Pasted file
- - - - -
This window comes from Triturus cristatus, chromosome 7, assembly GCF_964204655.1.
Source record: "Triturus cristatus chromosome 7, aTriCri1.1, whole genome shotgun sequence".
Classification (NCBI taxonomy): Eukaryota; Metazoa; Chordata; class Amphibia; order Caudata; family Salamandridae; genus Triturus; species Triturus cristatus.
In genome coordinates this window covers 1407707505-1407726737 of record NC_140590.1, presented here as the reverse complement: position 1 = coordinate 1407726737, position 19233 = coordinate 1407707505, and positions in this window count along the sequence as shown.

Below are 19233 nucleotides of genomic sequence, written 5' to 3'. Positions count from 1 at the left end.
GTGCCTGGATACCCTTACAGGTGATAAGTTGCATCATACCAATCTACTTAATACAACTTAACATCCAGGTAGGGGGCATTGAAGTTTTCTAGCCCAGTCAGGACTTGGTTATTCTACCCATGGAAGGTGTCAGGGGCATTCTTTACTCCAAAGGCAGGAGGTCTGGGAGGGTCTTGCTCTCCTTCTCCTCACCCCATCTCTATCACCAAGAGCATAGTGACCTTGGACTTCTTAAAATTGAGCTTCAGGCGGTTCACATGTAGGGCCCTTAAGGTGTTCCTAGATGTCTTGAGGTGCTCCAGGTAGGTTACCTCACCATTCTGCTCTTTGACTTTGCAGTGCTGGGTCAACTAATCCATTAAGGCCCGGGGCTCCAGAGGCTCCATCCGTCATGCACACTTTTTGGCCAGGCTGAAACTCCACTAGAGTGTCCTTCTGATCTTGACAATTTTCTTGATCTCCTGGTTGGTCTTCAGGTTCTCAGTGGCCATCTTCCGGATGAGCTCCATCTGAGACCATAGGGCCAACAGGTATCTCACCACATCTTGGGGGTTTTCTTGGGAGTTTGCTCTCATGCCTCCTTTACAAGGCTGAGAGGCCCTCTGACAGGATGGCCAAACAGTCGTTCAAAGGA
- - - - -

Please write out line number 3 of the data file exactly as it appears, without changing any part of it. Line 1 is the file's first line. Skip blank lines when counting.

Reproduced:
Classification (NCBI taxonomy): Eukaryota; Metazoa; Chordata; class Amphibia; order Caudata; family Salamandridae; genus Triturus; species Triturus cristatus.